x Abu Dhabi, UAEFriday 28 July 2017

DNA tests to identify Dubai perfume factory fire victims

The forensics department of Dubai Police say some of the bodies were burnt beyond recognition, and further tests needed to be conducted.

Tuesday's fire at Afnan Perfumes claimed the lives of 11 men - six Indians, four Bangladeshis and one Pakistani.
Tuesday's fire at Afnan Perfumes claimed the lives of 11 men - six Indians, four Bangladeshis and one Pakistani.

DUBAI // DNA tests will be performed on the bodies of 11 men killed in a fire at a perfume factory, authorities said yesterday. The forensics department of Dubai Police said some of the bodies were burnt beyond recognition, and further tests needed to be conducted. The bodies were being kept at the Dubai Police mortuary.

"We have taken the samples from the victims' bodies and we will match these with their relatives once their samples are available," said Lt Col Ahmad al Meherri, the head of Dubai Police's forensic department.  "We have the passports of all the victims. We always carry out DNA-tests on victims of fire and drowning cases, regardless of the conditions of the remains, to ensure that the right identity is connected to each body," he said.

The police are now awaiting samples from the victims' relatives. "The concerned police station will carry out the necessary steps to either contact their sponsors or their family members," said Lt Col al Meherri. Company officials at Afnan Perfumes gave out names of the workers who were at the factory on the night. "We had 11 men there and all of them died," said an official at the company. "There were no survivors."

The Emirati owner of the company, his Indian partner and the Indian manager of the company were arrested after the fire. However, the owner was later released on bail. The three have been referred to public prosecutors for breaching health and safety regulations, resulting in accidental deaths. More details, including the names, ages and nationalities of the workers, were released by the company.

Six were from India, four from Bangladesh and one was from Pakistan. The company said it had already contacted family members of all the men. Some of the relatives were living in the UAE, while others would have to travel here to identify and collect the remains. "We have already informed the consulates and the family members. We are doing everything we can to support the families," said the official. He said that compensation procedures would also be followed according to law.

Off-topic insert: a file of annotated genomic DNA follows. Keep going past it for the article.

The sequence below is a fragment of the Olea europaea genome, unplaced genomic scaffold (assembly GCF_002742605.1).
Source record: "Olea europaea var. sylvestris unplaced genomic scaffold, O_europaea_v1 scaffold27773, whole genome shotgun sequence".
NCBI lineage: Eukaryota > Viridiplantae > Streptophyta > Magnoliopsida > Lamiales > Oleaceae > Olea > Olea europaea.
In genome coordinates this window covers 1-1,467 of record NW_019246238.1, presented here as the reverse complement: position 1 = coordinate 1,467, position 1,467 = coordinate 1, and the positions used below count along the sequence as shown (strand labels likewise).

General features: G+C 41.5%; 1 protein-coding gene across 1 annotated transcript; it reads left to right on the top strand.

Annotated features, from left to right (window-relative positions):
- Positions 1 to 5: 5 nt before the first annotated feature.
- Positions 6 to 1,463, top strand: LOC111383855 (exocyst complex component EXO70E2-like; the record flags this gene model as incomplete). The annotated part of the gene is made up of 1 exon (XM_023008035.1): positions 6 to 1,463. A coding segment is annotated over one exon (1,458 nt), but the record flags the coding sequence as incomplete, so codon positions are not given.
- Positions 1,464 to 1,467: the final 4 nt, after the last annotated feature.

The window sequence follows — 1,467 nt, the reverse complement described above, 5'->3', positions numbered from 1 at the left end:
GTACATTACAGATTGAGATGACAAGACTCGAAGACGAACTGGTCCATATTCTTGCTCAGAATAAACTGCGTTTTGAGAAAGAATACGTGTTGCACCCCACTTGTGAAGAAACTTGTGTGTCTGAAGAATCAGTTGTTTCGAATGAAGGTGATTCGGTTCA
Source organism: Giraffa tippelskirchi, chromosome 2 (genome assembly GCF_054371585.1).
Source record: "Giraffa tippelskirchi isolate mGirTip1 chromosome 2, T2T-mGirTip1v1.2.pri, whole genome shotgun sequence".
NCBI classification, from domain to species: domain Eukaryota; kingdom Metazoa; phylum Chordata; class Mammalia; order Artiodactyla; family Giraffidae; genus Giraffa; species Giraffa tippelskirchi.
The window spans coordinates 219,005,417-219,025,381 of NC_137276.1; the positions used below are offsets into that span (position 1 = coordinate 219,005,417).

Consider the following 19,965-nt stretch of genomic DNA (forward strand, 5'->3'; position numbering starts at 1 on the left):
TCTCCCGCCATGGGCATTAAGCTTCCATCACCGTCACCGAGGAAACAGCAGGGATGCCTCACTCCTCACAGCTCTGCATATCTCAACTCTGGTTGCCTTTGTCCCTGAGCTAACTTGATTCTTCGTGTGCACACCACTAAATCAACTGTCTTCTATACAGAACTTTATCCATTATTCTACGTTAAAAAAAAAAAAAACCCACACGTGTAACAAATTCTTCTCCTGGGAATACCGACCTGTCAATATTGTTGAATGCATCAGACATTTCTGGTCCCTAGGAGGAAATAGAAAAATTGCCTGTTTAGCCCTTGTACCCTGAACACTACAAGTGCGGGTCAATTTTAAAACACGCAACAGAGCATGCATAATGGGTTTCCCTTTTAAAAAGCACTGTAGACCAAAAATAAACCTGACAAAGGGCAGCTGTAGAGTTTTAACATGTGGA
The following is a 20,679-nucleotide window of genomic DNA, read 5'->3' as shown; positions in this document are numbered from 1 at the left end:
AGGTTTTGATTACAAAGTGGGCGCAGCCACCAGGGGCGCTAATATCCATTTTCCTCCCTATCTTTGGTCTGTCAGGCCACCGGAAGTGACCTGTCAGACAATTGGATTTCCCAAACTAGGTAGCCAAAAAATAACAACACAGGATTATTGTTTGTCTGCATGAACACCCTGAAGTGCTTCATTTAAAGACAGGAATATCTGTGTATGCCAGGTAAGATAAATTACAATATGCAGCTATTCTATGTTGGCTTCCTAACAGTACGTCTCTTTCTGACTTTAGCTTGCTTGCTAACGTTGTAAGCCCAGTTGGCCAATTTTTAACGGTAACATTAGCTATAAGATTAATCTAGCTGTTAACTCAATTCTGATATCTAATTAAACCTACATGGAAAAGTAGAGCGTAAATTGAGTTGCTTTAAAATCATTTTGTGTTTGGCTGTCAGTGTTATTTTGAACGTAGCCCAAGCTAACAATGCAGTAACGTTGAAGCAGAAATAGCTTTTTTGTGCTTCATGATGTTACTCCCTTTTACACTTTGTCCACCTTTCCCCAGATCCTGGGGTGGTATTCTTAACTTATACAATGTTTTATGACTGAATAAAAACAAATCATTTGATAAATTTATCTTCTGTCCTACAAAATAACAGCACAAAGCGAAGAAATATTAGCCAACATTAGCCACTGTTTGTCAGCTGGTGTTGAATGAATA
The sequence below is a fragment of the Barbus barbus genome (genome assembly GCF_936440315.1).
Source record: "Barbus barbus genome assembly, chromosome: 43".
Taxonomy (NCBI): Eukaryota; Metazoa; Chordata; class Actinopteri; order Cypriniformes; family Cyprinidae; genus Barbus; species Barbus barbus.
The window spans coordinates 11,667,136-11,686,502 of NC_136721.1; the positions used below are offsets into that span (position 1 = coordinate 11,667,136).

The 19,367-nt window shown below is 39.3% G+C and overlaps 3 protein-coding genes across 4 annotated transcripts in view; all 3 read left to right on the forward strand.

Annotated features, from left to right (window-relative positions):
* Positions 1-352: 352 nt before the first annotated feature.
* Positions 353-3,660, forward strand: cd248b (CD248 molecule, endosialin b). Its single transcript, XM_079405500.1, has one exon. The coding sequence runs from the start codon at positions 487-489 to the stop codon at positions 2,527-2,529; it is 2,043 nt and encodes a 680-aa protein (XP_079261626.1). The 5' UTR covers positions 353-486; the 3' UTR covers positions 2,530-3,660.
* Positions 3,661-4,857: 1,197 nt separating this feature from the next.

The Indian Consulate in Dubai said it would follow up with the company to ensure that the families received their rightful compensation.  "Our efforts to contact the company have not been very fruitful so far," said Sanjay Verma, the consul general of India in Dubai. "We had some relatives and friends of the deceased approach us and we provided them all with assistance." He said the consulate was also helping to contact the families of victims. "We plan to write to the government and highlight that this matter needs to be pursued."

Meanwhile, Dubai Municipality said it was investigating in co-ordination with Dubai Police. "A joint statement on the incident will be issued soon," said a spokesman.     The civic authority is gathering evidence against the company for allegedly housing the workers in the factory illegally.    The death toll of the blaze is one of the highest in Dubai's recent history. In August 2008, 11 construction workers died in their sleep when a fire gutted an overcrowded villa in Naif that housed over 500 labourers. Five months before that, an explosion destroyed a warehouse in Al Quoz that was illegally storing firecrackers. The fire from the explosion burnt for several days before it was brought under control.

The incidents prompted a clampdown on fire safety by Dubai Municipality and Civil Defence. "The fire safety campaign in warehouses continues and we will crackdown on offenders," said Redha Salman, the head of public health and safety at Dubai Municipality.    Dubai Civil Defence also launched an initiative to link all warehouses in Al Quoz to a central alarm system. More than 300 fines and warnings were issued in the first half of this year to warehouses and companies found breaking fire, health and safety regulations. pmenon@thenational.ae wissa@thenational.ae

September 2004: At least five labourers are killed and 12 injured when a wall collapses at Dubai International Airport. November 2007: An under-construction bridge collapses in Dubai Marina, killing seven workers and injuring 15 others. March 2008: An explosion occurs at a warehouse in Al Quoz where firecrackers are being stored. It takes several days to douse the blaze. August 2008: 11 Indian workers are killed when an overcrowded villa in Naif, Deira, is gutted by fire.